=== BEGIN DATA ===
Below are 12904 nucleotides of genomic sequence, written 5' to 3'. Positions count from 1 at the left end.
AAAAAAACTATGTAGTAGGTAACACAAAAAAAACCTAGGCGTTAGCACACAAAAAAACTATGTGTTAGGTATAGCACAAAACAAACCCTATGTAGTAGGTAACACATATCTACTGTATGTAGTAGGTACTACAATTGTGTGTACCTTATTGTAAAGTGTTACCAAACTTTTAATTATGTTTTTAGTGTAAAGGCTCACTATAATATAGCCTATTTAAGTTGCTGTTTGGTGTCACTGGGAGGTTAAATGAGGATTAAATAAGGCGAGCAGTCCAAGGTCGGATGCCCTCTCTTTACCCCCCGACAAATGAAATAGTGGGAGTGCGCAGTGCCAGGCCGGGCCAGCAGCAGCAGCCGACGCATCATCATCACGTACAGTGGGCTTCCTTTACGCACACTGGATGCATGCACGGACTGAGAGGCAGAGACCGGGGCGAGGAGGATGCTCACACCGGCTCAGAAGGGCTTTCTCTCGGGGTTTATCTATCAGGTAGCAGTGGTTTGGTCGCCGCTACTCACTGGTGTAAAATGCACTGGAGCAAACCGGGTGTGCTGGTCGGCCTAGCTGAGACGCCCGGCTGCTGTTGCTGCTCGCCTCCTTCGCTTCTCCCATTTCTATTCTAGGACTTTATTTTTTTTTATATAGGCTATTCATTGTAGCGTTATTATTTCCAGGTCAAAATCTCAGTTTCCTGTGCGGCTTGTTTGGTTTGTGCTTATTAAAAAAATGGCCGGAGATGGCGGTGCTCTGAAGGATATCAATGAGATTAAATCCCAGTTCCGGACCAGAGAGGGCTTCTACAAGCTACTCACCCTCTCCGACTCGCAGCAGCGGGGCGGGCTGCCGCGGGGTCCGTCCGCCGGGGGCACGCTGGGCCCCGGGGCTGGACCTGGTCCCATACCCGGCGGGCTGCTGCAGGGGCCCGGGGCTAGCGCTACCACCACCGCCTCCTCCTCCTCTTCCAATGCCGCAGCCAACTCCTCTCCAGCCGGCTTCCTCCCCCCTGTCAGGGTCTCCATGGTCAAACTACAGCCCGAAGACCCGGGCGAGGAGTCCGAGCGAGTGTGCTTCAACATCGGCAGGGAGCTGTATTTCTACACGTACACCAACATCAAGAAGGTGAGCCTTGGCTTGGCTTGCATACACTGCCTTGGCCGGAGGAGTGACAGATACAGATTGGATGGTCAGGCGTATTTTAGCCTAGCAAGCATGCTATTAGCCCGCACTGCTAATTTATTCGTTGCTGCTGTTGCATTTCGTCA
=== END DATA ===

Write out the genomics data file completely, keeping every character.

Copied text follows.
Below are 12904 nucleotides of genomic sequence, written 5' to 3'. Positions count from 1 at the left end.
AAAAAAACTATGTAGTAGGTAACACAAAAAAAACCTAGGCGTTAGCACACAAAAAAACTATGTGTTAGGTATAGCACAAAACAAACCCTATGTAGTAGGTAACACATATCTACTGTATGTAGTAGGTACTACAATTGTGTGTACCTTATTGTAAAGTGTTACCAAACTTTTAATTATGTTTTTAGTGTAAAGGCTCACTATAATATAGCCTATTTAAGTTGCTGTTTGGTGTCACTGGGAGGTTAAATGAGGATTAAATAAGGCGAGCAGTCCAAGGTCGGATGCCCTCTCTTTACCCCCCGACAAATGAAATAGTGGGAGTGCGCAGTGCCAGGCCGGGCCAGCAGCAGCAGCCGACGCATCATCATCACGTACAGTGGGCTTCCTTTACGCACACTGGATGCATGCACGGACTGAGAGGCAGAGACCGGGGCGAGGAGGATGCTCACACCGGCTCAGAAGGGCTTTCTCTCGGGGTTTATCTATCAGGTAGCAGTGGTTTGGTCGCCGCTACTCACTGGTGTAAAATGCACTGGAGCAAACCGGGTGTGCTGGTCGGCCTAGCTGAGACGCCCGGCTGCTGTTGCTGCTCGCCTCCTTCGCTTCTCCCATTTCTATTCTAGGACTTTATTTTTTTTTATATAGGCTATTCATTGTAGCGTTATTATTTCCAGGTCAAAATCTCAGTTTCCTGTGCGGCTTGTTTGGTTTGTGCTTATTAAAAAAATGGCCGGAGATGGCGGTGCTCTGAAGGATATCAATGAGATTAAATCCCAGTTCCGGACCAGAGAGGGCTTCTACAAGCTACTCACCCTCTCCGACTCGCAGCAGCGGGGCGGGCTGCCGCGGGGTCCGTCCGCCGGGGGCACGCTGGGCCCCGGGGCTGGACCTGGTCCCATACCCGGCGGGCTGCTGCAGGGGCCCGGGGCTAGCGCTACCACCACCGCCTCCTCCTCCTCTTCCAATGCCGCAGCCAACTCCTCTCCAGCCGGCTTCCTCCCCCCTGTCAGGGTCTCCATGGTCAAACTACAGCCCGAAGACCCGGGCGAGGAGTCCGAGCGAGTGTGCTTCAACATCGGCAGGGAGCTGTATTTCTACACGTACACCAACATCAAGAAGGTGAGCCTTGGCTTGGCTTGCATACACTGCCTTGGCCGGAGGAGTGACAGATACAGATTGGATGGTCAGGCGTATTTTAGCCTAGCAAGCATGCTATTAGCCCGCACTGCTAATTTATTCGTTGCTGCTGTTGCATTTCGTCA